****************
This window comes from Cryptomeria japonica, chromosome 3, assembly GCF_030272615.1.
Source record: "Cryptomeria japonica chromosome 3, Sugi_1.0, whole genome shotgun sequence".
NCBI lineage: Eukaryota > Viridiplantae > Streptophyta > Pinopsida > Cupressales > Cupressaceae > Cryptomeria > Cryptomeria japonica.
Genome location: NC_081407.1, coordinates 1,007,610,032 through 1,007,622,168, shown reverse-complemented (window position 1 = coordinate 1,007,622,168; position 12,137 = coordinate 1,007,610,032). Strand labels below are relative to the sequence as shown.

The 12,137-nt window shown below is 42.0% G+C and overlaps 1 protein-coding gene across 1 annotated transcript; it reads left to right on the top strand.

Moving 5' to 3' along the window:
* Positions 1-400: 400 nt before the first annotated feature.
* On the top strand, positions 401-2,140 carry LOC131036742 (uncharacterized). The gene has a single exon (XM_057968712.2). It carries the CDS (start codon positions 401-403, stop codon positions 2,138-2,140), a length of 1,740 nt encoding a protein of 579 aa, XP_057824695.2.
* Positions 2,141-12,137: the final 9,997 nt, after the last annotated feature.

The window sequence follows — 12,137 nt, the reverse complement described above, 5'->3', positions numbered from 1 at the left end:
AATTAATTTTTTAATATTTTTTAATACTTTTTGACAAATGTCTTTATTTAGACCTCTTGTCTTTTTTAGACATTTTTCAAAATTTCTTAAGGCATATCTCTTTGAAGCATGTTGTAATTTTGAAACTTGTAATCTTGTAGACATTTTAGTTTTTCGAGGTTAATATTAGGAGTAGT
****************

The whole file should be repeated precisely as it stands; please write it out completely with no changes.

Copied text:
This window comes from Cryptomeria japonica, chromosome 3, assembly GCF_030272615.1.
Source record: "Cryptomeria japonica chromosome 3, Sugi_1.0, whole genome shotgun sequence".
NCBI lineage: Eukaryota > Viridiplantae > Streptophyta > Pinopsida > Cupressales > Cupressaceae > Cryptomeria > Cryptomeria japonica.
Genome location: NC_081407.1, coordinates 1,007,610,032 through 1,007,622,168, shown reverse-complemented (window position 1 = coordinate 1,007,622,168; position 12,137 = coordinate 1,007,610,032). Strand labels below are relative to the sequence as shown.

The 12,137-nt window shown below is 42.0% G+C and overlaps 1 protein-coding gene across 1 annotated transcript; it reads left to right on the top strand.

Moving 5' to 3' along the window:
* Positions 1-400: 400 nt before the first annotated feature.
* On the top strand, positions 401-2,140 carry LOC131036742 (uncharacterized). The gene has a single exon (XM_057968712.2). It carries the CDS (start codon positions 401-403, stop codon positions 2,138-2,140), a length of 1,740 nt encoding a protein of 579 aa, XP_057824695.2.
* Positions 2,141-12,137: the final 9,997 nt, after the last annotated feature.

The window sequence follows — 12,137 nt, the reverse complement described above, 5'->3', positions numbered from 1 at the left end:
AATTAATTTTTTAATATTTTTTAATACTTTTTGACAAATGTCTTTATTTAGACCTCTTGTCTTTTTTAGACATTTTTCAAAATTTCTTAAGGCATATCTCTTTGAAGCATGTTGTAATTTTGAAACTTGTAATCTTGTAGACATTTTAGTTTTTCGAGGTTAATATTAGGAGTAGT